VILNIUS - The Lithuanian economy should grow most of all in the entire European Union this year, says Nordea Bank Lithuania chief economist Zygimantas Mauricas. He says that Lithuanian businessmen who in 2008 failed to spot the upcoming global crisis from the U.S.A this time should not fail again to spot the growing tide of economic growth in the States and put an end to the “investment famine.”
What helped Lithuania recover after the crisis was the so called internal devaluation. It means that wages in the country lately were growing slower than the economic level, but the currency was not devaluated. This helped Lithuania restore global competitiveness and grow exports volume to a record extent.
However, Mauricas says that it is precisely the internal devaluation that could now slow down economic growth in Lithuania. Therefore, the time has come to increase wages. The economist says that since the country’s economy was growing faster than the average wage for the last three years, there is enough room for a sustainable wage raise. Mauricas predicts that in 2013 Lithuania’s wages will increase by 6 percent, in other words, they will increase slightly faster than the projected inflation of 3 percent, yet, slower than labor productivity.
“However, even such growth could prevent euro adoption because increasing wages will inevitably increase inflation too, which could be the reason why Lithuania in 2014 might fail to meet the Maastricht criteria,” said the expert, adding that a possibility is rather high.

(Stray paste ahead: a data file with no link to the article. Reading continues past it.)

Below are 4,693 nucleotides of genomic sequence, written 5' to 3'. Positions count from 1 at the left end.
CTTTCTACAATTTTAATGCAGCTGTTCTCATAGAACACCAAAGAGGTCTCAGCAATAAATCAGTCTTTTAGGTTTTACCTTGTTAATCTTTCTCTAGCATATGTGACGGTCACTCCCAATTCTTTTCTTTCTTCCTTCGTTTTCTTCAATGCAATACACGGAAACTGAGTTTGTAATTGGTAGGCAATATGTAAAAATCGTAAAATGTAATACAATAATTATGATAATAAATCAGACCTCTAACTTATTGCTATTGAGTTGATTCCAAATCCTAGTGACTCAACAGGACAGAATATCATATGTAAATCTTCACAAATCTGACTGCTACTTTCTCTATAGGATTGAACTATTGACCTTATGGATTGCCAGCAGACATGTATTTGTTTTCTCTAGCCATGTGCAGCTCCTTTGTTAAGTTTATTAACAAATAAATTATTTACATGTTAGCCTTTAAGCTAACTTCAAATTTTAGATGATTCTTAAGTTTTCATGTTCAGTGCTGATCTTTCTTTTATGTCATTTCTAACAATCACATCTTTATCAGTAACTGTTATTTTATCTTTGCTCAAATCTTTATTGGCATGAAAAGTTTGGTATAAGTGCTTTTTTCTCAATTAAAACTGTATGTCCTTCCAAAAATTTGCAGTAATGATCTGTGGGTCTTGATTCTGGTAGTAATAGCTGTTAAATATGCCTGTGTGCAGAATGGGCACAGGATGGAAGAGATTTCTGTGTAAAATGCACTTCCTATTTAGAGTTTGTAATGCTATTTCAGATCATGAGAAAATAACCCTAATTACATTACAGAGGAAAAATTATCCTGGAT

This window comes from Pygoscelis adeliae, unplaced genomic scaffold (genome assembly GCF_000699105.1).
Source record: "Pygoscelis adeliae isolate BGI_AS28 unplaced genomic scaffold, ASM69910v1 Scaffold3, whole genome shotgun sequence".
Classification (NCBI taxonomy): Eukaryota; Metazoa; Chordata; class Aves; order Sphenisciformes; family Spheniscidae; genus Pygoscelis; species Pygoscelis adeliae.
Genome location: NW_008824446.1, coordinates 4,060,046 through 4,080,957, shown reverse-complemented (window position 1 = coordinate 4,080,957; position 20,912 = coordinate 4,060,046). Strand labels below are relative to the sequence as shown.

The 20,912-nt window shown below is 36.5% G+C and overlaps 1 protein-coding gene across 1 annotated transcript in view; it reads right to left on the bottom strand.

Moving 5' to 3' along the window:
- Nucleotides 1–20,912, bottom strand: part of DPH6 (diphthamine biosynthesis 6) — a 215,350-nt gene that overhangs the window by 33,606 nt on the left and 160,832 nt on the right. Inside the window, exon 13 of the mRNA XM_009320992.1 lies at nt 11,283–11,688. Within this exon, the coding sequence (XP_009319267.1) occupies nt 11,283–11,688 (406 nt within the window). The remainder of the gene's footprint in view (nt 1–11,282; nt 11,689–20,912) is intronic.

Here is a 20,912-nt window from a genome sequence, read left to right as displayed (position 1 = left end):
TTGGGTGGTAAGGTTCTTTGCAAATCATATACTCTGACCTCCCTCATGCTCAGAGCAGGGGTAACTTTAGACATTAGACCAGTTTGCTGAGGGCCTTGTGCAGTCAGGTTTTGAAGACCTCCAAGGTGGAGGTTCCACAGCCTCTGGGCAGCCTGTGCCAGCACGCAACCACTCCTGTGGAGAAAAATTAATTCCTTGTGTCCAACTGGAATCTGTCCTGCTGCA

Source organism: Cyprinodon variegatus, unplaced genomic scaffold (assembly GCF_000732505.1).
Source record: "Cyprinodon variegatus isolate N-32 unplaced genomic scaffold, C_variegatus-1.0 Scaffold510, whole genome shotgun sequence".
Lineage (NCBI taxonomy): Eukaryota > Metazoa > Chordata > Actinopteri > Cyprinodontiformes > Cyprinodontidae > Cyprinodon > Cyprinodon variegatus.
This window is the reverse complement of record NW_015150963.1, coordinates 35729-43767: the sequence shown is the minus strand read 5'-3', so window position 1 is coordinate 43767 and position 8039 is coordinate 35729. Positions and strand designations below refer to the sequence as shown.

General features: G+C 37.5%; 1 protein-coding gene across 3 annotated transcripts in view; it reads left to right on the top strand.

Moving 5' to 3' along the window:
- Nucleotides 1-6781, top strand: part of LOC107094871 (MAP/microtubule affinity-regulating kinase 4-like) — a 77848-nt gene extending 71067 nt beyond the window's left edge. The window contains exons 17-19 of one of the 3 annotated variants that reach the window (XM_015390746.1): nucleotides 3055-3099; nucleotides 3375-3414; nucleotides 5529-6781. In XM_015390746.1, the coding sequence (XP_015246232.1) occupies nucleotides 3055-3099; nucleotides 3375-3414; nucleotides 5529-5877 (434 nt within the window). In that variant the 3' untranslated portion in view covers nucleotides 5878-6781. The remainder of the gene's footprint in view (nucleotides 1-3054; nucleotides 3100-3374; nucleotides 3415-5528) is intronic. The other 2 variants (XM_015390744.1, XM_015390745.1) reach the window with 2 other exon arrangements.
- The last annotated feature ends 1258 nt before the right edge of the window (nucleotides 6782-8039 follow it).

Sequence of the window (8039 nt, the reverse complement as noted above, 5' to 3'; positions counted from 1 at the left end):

Economist Gitanas Nauseda, advisor to the SEB bank president, thinks that there is a 60-70 percent probability of Lithuania introducing the euro in 2015. “I have never before given a bigger probability than 50 percent. But today I believe that the probability of success stands at some 60-70 percent,” he said on Thursday in a press briefing after the presentation of the SEB bank publication Lithuania’s Macroeconomic Review.
Nauseda says that euro adoption could be only prevented by such actions as raising taxes on consumption several months before the end of the control period, increasing transport tariffs, as well as heating, electricity, gas prices during the decisive months, or a radical raise of the minimum monthly wage which would inevitably make the inflation rate grow.
SEB bank says that the Government’s plans to introduce the euro by 2015 does not reflect the aspirations of the public majority so far. SEB bank analysts point out that Lithuanians would like to keep the national currency for a while, even though they prefer to issue deposits and take out loans in euro. In order to change public opinion one must explain the benefits of the euro to the people and honestly inform about the related issues and risks.
Eurobarometer surveys show that since Sept. 4, 2004, the number of people who disapproved of the euro was always more than of those who approved. The only exception was observed in September 2009, when the threat of global financial crisis was in particular worrying. The euro area economy did not blossom as well at that time, but other reasons impacted such change in opinion: 15-16 percent decline of GDP was expected in Lithuania and almost the same decrease in wages and high unemployment and maybe even the devaluation of litas.
However, when the situation in the country has returned back to normal, attraction towards the euro began to fade. Also an intensified eurozone debt crisis in 2010 had an impact on public views.